The Rev. Miller said, "What brings you to us at last, Mr. Tucker?"

"The sheriff suggested I come along, sir. I'm sorry I'm not as well turned out as I should be."

Miller chuckled. "Sheriff wanted you to serve some hard time in the pew, did he? He was probably jealous of your freedom on Sunday mornings. I couldn't care less how you dress, although I'm sure there are some who would reprove me for that. Come regularly enough, and the ladies guild might just undertake to dress you themselves, as a matter of charity."

"I don't need…"

"…of course you don't," Miller said smoothly. "But it does their souls good, so consider taking them up on it when the time comes. Are you a praying man, Mr. Tucker?"

"No, sir."

"Know your Bible?"

Trip grimaced. "Not really."

"Well, if you ever want to borrow a copy, let me know. You're in a peculiar exile here with us, aren't you? You never know, you might enjoy the reading. I certainly enjoy reading that device Bethany was given. I wish she'd part with it more often."

"I know the feeling," Trip said. He'd thought of begging Bethany to let him rig up the device to a screen so he could show movies, but the challenge of actually achieving that with the supplies he had at hand had put at least a temporary stop to that effort.

"If your people ever show up, do you think they might see fit to give this poor preacher one to use as well?"

"I don't see why not." Archer and T'Pol had distributed one padd and database to each Human settlement, for educational purposes. It wasn't nearly enough, but then it had already been a challenge for Trip's crew to fabricate enough solar rechargers for all of them, especially since they'd had no idea how soon their mission would allow them to resupply the required parts.

"A fair number of Bibles made the trip out with our ancestors," Miller said. "But very little in the way of scholarship. I believe I could happily spend years catching up."

"I liked your sermon," Trip said. "I was relieved it wasn't all hellfire and damnation."

Miller smiled. "I feel much more called to share God's love than God's wrath. You ever just want to talk, now, you feel free to step into the church or the parsonage. It must be lonely for you, not knowing when or if you'll see your home again." He squeezed Trip's arm companionably, then walked off.

Trip blinked back sudden tears, surprised and embarrassed by his reaction to the man's compassion, and decided he'd better run for it before someone tried to make him an usher.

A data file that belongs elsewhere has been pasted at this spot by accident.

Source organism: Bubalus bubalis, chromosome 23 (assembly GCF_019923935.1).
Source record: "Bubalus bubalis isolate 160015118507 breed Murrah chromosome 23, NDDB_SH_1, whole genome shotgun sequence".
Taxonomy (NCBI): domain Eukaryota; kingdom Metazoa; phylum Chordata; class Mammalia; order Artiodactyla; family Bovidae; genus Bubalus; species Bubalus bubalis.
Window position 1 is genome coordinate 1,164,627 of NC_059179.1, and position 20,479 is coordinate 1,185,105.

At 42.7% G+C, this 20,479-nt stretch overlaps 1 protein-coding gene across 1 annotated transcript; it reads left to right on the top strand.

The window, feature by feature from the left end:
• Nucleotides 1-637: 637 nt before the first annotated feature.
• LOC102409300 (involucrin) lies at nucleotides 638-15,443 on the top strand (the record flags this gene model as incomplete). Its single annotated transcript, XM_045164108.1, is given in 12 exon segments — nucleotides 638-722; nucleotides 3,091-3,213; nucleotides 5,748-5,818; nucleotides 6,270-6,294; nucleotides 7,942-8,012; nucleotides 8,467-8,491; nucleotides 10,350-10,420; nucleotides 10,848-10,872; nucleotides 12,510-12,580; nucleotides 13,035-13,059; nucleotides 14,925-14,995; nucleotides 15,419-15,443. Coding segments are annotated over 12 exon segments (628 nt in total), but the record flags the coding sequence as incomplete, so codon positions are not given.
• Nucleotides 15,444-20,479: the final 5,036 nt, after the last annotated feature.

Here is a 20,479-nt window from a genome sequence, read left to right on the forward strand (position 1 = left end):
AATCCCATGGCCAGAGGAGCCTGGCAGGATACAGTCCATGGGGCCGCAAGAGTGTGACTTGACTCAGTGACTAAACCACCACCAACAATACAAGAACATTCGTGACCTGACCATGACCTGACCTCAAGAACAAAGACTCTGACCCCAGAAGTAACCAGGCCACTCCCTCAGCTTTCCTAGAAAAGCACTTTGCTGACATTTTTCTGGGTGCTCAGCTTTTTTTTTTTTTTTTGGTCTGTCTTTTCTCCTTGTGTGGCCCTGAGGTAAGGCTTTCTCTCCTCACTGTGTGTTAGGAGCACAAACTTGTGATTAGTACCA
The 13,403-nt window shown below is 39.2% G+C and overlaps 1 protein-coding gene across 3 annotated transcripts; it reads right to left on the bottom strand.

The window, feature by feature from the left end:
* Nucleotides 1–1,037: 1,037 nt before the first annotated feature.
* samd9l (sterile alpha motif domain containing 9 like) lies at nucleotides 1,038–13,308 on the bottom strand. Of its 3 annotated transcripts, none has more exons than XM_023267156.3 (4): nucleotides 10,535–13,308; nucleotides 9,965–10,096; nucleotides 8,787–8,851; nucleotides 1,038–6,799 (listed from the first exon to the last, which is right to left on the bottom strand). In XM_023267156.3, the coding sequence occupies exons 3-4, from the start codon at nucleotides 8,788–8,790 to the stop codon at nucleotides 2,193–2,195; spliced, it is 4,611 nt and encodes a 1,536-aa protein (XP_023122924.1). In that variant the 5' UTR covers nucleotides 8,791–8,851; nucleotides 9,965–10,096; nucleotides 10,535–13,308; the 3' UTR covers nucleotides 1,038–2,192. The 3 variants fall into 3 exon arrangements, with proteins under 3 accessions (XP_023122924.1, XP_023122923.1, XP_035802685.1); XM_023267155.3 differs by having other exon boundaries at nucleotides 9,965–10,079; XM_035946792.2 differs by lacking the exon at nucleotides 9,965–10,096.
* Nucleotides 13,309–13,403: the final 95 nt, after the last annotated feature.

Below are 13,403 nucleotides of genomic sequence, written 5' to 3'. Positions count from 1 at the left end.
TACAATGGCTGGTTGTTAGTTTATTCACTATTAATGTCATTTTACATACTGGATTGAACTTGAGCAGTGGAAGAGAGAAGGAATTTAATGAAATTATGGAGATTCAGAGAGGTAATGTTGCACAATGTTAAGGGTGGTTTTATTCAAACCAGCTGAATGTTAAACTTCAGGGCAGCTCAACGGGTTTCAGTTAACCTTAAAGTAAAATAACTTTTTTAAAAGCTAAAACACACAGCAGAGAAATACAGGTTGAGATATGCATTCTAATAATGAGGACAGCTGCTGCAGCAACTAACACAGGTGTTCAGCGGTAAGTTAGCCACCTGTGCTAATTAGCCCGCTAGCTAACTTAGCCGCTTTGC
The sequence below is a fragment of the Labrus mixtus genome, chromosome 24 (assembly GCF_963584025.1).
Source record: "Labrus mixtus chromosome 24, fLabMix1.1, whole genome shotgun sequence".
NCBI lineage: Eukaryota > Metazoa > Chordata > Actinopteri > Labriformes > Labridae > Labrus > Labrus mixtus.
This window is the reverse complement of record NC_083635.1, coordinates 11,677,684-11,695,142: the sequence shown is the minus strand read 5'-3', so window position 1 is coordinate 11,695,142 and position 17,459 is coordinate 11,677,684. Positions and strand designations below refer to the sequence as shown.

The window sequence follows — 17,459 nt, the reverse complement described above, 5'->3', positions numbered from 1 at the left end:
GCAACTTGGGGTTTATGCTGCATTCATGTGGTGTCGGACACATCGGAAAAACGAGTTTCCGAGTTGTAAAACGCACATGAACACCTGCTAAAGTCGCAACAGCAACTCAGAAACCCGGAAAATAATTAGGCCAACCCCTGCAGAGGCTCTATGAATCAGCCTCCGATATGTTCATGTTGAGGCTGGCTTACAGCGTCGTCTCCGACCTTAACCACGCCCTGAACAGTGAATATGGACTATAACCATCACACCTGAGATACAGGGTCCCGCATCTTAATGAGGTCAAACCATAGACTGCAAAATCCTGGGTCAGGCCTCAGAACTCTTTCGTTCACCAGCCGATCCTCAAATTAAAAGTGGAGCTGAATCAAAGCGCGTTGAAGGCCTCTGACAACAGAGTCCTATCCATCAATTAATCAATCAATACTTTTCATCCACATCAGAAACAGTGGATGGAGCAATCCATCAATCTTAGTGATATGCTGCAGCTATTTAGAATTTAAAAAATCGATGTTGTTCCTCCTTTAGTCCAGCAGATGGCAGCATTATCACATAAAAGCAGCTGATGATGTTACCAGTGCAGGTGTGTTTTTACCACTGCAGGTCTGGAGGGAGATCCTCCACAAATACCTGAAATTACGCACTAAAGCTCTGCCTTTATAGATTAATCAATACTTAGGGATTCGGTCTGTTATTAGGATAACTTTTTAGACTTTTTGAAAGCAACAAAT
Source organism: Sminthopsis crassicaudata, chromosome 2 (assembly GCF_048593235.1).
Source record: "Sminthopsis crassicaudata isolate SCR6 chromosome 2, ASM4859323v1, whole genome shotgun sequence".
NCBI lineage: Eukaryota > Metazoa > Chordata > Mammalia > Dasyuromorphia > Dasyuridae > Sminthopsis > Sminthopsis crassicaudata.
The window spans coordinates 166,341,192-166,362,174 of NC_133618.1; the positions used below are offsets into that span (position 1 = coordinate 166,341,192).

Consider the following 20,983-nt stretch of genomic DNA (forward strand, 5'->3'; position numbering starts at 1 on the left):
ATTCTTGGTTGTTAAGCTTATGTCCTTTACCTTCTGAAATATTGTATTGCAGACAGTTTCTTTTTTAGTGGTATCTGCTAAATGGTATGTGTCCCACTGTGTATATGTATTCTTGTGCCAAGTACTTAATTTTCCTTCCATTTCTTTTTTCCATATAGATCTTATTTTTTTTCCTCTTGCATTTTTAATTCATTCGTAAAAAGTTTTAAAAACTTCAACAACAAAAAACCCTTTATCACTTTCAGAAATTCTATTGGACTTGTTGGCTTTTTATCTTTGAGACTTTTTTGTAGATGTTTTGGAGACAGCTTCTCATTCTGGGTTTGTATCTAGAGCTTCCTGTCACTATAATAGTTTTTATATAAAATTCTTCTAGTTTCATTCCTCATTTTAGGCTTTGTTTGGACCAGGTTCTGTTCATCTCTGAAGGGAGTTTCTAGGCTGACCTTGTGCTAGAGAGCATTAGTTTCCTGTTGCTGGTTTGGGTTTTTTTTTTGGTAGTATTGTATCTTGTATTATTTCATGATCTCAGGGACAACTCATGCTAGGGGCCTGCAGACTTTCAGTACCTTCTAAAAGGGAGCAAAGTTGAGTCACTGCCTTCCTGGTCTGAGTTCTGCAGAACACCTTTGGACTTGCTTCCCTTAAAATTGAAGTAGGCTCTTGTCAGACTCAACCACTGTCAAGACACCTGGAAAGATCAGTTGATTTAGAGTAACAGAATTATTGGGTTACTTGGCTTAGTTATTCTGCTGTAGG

x x x

"It's pretty simple," Jon said, in one of the Kumari's meeting rooms. "We load up a shuttle with matter/antimatter torpedos, I pilot it into the interior of the sphere, and I detonate them – or you do."

Shran scowled. "I thought Humans frowned on suicide."

"I don't love this solution either," Jon said. "But it's better than risking all hands. I'm a good pilot, and this is my fight. In fact, this is what we tried to do with the weapon when we found it."

Talla, Shran's tactical officer, rather acidly said, "The same weapon that later blew up your planet?"

Jon ignored her – he'd discovered that it was the best way to piss her off when she was being snide with him – and turned to Shran. "It would have worked if I hadn't been intercepted."

Shran's antennae stood up straight in surprise. "I? You really must have a death wish, pink skin."

"Better me than my crew," Jon said. He was conscious that this was not something any admiral at Starfleet would agree with, but then he was also quite sure none of them had been forced to make the kind of decisions he had in the last year. "That applies even better here, with your crew."

"I wouldn't say that," Shran said. "You pink skins are an endangered species now. Don't be so quick to drop your numbers even further." He turned to Talla. "You said Astrometrics had some new findings?"

"Yes," she said, with a withering look at Archer. "Scans are indicating a significant change to the space around sphere 41."

Looking at the visual, Jon blew out a long frustrated breath. He recognized the new field all too well, for Enterprise had pulled a transdimensional alien out of one not so very long ago. "I'm afraid this operation just got a lot more complicated."

To be continued…